The NRA is running out of places to hide. Even a Fox News poll found people are losing faith in the group.

There could hardly be a more favorable place for the National Rifle Association to have its popularity tested. Instead, a new poll commissioned by Fox News found that the NRA's approval has dipped to 49%, down from 56% in 2013. Negative views of the group have also risen to a "record high" of 45%. The NRA's popularity is even dipping among gun owners, dropping to 67% from a high of 71% in 2013.

At the same time, 90% of gun-owning households support expanding background checks to include sales at gun shows and private sales.

The message is clear: Now that the March for Our Lives has gone down as one of the most widely attended protests in American history, the NRA is becoming less popular as it continues to stand in the way of near universally supported gun policy reforms.

Meanwhile, it's been a great week for Planned Parenthood.

Fox News, other conservative media outlets, and virtually all Republican politicians love attacking Planned Parenthood. Yet, the Fox poll found that the health care services provider is very popular — perhaps even more popular than the NRA. Of those surveyed, 58% said they support Planned Parenthood. This sentiment has been mirrored in other polls, like this one from NBC News, which found that 52% of people support Planned Parenthood (while only 25% oppose it).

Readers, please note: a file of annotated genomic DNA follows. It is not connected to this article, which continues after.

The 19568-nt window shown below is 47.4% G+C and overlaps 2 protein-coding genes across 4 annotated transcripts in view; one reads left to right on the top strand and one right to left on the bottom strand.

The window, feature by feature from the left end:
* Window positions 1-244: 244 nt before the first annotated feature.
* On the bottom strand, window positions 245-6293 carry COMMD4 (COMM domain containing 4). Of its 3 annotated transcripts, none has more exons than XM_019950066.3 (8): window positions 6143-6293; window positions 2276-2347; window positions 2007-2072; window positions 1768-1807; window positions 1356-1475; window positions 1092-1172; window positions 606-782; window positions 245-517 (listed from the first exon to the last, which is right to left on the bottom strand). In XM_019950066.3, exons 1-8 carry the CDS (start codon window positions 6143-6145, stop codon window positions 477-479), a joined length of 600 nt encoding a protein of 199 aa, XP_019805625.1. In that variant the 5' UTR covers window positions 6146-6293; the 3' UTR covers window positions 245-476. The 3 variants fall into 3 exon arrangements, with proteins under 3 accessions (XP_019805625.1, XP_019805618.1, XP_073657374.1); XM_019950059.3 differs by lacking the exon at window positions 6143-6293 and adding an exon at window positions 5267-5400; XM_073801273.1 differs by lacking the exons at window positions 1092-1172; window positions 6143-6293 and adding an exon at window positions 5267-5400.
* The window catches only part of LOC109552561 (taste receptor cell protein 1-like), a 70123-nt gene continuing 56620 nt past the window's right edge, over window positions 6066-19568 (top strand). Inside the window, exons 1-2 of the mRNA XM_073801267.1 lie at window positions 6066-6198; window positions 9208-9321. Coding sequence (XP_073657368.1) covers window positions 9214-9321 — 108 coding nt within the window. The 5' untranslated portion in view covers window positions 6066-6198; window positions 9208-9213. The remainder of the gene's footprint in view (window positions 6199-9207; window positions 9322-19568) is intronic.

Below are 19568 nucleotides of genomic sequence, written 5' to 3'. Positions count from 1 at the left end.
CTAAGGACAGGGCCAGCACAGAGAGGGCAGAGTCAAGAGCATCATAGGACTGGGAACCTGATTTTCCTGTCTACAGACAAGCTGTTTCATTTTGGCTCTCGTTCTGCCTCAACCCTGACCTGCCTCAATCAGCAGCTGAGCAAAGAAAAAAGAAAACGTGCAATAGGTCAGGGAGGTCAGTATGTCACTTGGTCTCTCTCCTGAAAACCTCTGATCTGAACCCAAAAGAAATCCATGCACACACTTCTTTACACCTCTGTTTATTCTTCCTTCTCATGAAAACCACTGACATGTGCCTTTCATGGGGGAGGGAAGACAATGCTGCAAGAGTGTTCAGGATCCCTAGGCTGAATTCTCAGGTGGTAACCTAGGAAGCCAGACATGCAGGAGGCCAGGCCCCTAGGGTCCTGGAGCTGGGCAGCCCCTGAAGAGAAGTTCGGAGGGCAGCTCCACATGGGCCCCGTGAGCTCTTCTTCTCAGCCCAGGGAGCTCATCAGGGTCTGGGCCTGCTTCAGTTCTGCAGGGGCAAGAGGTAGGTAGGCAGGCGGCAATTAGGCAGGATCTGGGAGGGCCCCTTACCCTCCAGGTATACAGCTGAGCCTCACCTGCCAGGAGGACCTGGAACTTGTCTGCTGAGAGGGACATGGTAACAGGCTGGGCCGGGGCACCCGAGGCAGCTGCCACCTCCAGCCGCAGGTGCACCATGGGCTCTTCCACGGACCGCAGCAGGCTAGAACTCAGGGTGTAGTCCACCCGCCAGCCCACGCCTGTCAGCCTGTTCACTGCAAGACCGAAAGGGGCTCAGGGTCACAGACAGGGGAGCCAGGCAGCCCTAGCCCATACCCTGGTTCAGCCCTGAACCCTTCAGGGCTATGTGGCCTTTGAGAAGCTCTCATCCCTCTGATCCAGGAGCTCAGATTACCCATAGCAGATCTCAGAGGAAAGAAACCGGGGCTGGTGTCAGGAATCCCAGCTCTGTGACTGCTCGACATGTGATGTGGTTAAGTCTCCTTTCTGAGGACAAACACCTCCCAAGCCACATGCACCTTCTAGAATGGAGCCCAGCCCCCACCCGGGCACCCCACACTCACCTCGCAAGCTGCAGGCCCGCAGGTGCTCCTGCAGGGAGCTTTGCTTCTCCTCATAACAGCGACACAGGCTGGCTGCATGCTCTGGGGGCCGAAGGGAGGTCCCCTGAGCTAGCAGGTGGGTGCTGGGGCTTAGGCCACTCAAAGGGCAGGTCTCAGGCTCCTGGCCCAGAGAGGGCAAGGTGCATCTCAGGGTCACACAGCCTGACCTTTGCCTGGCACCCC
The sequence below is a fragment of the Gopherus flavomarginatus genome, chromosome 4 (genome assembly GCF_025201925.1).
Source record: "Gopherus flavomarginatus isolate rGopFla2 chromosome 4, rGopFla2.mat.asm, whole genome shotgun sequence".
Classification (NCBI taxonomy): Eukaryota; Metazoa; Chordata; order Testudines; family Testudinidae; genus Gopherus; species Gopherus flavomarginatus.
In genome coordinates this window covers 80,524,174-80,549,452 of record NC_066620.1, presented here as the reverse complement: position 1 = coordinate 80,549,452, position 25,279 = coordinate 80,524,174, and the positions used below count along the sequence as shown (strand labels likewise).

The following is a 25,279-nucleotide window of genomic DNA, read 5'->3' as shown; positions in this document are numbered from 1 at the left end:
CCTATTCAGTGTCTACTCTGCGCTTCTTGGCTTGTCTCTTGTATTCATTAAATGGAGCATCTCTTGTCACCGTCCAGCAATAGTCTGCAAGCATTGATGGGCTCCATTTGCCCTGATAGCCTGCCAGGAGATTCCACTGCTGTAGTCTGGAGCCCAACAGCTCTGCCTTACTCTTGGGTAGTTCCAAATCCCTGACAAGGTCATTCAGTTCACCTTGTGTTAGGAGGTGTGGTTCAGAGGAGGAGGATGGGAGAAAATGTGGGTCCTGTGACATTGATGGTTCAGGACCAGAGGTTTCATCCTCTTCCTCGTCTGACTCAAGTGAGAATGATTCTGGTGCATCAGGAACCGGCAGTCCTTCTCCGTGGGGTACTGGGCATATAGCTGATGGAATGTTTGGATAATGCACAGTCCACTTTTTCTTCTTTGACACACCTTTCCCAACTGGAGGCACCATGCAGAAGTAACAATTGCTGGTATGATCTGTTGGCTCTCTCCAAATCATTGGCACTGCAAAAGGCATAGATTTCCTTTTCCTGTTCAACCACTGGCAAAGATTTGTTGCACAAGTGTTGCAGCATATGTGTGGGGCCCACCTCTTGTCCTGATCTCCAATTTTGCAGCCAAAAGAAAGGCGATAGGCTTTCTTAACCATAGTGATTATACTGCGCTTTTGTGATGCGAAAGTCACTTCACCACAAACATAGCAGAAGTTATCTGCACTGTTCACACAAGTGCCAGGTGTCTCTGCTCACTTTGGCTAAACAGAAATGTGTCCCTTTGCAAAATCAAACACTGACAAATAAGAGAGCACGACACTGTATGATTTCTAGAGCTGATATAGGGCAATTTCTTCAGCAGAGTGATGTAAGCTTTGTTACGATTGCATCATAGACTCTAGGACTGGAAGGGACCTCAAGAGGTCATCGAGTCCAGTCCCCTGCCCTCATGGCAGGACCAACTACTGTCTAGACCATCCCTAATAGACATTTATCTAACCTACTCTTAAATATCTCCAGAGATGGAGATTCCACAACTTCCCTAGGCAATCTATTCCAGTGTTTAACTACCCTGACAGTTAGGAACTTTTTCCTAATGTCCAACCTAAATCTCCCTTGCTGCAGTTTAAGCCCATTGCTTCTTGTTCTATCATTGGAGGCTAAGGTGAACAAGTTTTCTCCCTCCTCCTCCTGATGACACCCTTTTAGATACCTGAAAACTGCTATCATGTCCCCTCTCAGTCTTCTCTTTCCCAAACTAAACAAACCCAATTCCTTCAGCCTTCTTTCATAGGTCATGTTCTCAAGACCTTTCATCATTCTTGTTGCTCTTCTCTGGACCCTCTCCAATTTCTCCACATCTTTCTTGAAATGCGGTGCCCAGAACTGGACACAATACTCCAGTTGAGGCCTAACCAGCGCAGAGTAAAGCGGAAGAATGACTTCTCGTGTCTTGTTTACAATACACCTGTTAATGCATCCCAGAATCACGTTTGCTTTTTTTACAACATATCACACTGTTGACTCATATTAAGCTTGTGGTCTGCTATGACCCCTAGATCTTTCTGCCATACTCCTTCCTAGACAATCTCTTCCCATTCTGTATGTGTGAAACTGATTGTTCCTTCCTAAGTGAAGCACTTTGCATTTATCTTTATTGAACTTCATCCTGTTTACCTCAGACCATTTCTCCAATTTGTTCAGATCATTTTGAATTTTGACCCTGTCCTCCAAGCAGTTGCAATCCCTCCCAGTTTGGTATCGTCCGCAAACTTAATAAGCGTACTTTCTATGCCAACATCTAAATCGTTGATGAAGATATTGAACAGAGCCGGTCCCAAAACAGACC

Beyond that, federal funding for Planned Parenthood remained in the 2018 budget just signed by President Donald Trump (whose harsh statements about the group have been fundraising gold).

On March 27, Trump tried to stir up a toothless commentary, pitting Planned Parenthood funding (which, again, he approved) against the public outcry about school shootings.

But guess who was even less popular than the NRA in that Fox News poll? That's right, Trump. Only 44% approved of his job performance in the poll.

These polls challenge the idea that the NRA is too popular defy.

The NRA remains arguably the most influential lobbying group in Washington, D.C. Gun ownership is increasingly divisive, but the NRA still claims to have 5 million members, which in turn fuels money to elected officials and candidates for state and federal office.

However, recent events show that the NRA is far from the invincible force it once appeared to be. If Planned Parenthood can be constantly challenged by lawmakers and other interest groups while remaining popular with a majority of voters, then the NRA must also stand up and face a public that increasingly wants reform and transparency.

Our democracy is strongest when power is checked — and gun policy is no different.

Planned Parenthood and other progressive organizations must constantly defend themselves against critics and those actively trying to defund them. Much of that criticism is unwarranted, but it's also clear they have learned to not only survive but thrive under the microscope of public opinion. Whether it succeeds or fails, the NRA should be no different.